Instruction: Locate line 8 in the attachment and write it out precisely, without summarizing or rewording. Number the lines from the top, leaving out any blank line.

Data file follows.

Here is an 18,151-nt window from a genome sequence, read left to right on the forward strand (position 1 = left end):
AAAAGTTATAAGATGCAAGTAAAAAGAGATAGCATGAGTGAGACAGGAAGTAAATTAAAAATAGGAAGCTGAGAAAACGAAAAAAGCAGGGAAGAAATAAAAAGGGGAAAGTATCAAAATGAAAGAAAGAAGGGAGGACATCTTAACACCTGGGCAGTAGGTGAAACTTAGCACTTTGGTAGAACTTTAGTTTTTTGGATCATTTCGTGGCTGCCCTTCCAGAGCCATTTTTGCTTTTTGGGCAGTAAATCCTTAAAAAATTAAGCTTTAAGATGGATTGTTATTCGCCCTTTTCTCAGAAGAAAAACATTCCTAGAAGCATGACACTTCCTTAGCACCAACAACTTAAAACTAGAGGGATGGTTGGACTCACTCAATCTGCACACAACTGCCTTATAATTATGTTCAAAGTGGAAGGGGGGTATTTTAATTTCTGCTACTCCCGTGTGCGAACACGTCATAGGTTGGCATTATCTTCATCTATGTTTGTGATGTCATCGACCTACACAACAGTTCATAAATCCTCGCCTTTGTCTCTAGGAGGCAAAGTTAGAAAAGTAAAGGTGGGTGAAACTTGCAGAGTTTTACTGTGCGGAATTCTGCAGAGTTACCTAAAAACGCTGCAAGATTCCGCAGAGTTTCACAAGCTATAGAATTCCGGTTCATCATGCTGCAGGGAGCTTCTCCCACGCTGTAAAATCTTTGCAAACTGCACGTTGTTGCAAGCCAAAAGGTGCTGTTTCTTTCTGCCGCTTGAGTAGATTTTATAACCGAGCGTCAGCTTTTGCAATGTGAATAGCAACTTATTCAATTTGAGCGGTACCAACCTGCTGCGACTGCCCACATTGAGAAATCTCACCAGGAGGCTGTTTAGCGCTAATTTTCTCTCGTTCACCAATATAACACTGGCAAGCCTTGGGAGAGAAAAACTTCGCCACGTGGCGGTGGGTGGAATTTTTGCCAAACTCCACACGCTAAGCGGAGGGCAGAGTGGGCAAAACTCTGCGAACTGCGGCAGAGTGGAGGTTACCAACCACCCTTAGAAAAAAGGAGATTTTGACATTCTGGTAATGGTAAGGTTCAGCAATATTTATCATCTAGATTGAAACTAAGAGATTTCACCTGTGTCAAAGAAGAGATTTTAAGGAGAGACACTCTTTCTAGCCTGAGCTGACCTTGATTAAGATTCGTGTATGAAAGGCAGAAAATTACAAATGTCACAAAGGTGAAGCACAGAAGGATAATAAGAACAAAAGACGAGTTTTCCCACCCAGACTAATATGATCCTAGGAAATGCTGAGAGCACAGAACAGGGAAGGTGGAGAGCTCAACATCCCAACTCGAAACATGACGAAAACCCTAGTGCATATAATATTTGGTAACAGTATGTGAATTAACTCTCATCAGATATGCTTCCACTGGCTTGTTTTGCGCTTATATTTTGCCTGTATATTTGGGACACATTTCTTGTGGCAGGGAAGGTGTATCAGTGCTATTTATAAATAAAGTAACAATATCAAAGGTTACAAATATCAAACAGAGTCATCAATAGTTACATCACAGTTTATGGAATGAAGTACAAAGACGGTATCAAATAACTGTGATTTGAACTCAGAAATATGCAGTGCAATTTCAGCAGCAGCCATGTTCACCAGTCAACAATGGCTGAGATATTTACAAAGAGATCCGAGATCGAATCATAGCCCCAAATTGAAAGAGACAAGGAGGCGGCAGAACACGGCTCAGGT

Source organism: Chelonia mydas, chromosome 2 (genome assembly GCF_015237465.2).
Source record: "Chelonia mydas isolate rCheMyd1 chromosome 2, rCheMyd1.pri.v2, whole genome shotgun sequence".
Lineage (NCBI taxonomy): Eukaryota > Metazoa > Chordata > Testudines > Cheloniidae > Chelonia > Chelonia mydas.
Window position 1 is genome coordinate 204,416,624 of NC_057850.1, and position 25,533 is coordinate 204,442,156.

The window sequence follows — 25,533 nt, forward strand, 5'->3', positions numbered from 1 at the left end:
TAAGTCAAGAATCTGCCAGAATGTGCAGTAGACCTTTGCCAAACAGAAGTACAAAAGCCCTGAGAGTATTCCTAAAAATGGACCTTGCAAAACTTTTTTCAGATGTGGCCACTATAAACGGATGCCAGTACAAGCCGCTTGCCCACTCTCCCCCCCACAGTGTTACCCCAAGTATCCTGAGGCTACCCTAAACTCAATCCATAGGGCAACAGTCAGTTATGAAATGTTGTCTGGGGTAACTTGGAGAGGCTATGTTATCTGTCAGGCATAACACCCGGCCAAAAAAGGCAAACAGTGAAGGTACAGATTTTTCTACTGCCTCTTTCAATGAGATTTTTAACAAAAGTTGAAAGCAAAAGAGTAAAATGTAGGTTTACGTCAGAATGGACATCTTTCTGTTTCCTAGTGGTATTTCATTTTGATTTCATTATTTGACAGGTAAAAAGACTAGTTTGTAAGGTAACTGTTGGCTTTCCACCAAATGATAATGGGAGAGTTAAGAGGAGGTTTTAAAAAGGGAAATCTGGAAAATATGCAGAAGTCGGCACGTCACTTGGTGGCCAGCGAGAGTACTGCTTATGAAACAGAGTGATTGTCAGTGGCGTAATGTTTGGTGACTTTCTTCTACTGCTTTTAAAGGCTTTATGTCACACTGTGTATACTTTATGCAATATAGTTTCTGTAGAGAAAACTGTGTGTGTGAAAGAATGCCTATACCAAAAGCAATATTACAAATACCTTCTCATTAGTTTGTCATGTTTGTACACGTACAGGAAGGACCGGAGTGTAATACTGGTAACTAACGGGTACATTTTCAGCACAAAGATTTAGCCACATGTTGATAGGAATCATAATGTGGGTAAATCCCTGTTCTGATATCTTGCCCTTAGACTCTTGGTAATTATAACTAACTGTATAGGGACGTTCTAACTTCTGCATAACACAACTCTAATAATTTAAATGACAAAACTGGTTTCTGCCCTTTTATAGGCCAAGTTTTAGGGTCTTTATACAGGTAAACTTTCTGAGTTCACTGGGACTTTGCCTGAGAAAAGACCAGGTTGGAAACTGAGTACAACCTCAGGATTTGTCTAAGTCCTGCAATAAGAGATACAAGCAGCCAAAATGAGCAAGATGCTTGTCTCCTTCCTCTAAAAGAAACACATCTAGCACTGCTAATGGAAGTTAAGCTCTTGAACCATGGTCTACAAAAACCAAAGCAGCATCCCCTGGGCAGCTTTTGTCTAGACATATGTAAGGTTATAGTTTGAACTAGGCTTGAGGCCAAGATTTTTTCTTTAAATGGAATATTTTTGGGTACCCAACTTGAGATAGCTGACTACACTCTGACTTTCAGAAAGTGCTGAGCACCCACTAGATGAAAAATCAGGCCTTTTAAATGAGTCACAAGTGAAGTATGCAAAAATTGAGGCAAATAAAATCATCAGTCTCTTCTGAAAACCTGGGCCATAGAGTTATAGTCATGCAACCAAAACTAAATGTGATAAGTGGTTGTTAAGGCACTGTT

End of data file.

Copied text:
TAAGTCAAGAATCTGCCAGAATGTGCAGTAGACCTTTGCCAAACAGAAGTACAAAAGCCCTGAGAGTATTCCTAAAAATGGACCTTGCAAAACTTTTTTCAGATGTGGCCACTATAAACGGATGCCAGTACAAGCCGCTTGCCCACTCTCCCCCCCACAGTGTTACCCCAAGTATCCTGAGGCTACCCTAAACTCAATCCATAGGGCAACAGTCAGTTATGAAATGTTGTCTGGGGTAACTTGGAGAGGCTATGTTATCTGTCAGGCATAACACCCGGCCAAAAAAGGCAAACAGTGAAGGTACAGATTTTTCTACTGCCTCTTTCAATGAGATTTTTAACAAAAGTTGAAAGCAAAAGAGTAAAATGTAGGTTTACGTCAGAATGGACATCTTTCTGTTTCCTAGTGGTATTTCATTTTGATTTCATTATTTGACAGGTAAAAAGACTAGTTTGTAAGGTAACTGTTGGCTTTCCACCAAATGATAATGGGAGAGTTAAGAGGAGGTTTTAAAAAGGGAAATCTGGAAAATATGCAGAAGTCGGCACGTCACTTGGTGGCCAGCGAGAGTACTGCTTATGAAACAGAGTGATTGTCAGTGGCGTAATGTTTGGTGACTTTCTTCTACTGCTTTTAAAGGCTTTATGTCACACTGTGTATACTTTATGCAATATAGTTTCTGTAGAGAAAACTGTGTGTGTGAAAGAATGCCTATACCAAAAGCAATATTACAAATACCTTCTCATTAGTTTGTCATGTTTGTACACGTACAGGAAGGACCGGAGTGTAATACTGGTAACTAACGGGTACATTTTCAGCACAAAGATTTAGCCACATGTTGATAGGAATCATAATGTGGGTAAATCCCTGTTCTGATATCTTGCCCTTAGACTCTTGGTAATTATAACTAACTGTATAGGGACGTTCTAACTTCTGCATAACACAACTCTAATAATTTAAATGACAAAACTGGTTTCTGCCCTTTTATAGGCCAAGTTTTAGGGTCTTTATACAGGTAAACTTTCTGAGTTCACTGGGACTTTGCCTGAGAAAAGACCAGGTTGGAAACTGAGTACAACCTCAGGATTTGTCTAAGTCCTGCAATAAGAGATACAAGCAGCCAAAATGAGCAAGATGCTTGTCTCCTTCCTCTAAAAGAAACACATCTAGCACTGCTAATGGAAGTTAAGCTCTTGAACCATGGTCTACAAAAACCAAAGCAGCATCCCCTGGGCAGCTTTTGTCTAGACATATGTAAGGTTATAGTTTGAACTAGGCTTGAGGCCAAGATTTTTTCTTTAAATGGAATATTTTTGGGTACCCAACTTGAGATAGCTGACTACACTCTGACTTTCAGAAAGTGCTGAGCACCCACTAGATGAAAAATCAGGCCTTTTAAATGAGTCACAAGTGAAGTATGCAAAAATTGAGGCAAATAAAATCATCAGTCTCTTCTGAAAACCTGGGCCATAGAGTTATAGTCATGCAACCAAAACTAAATGTGATAAGTGGTTGTTAAGGCACTGTT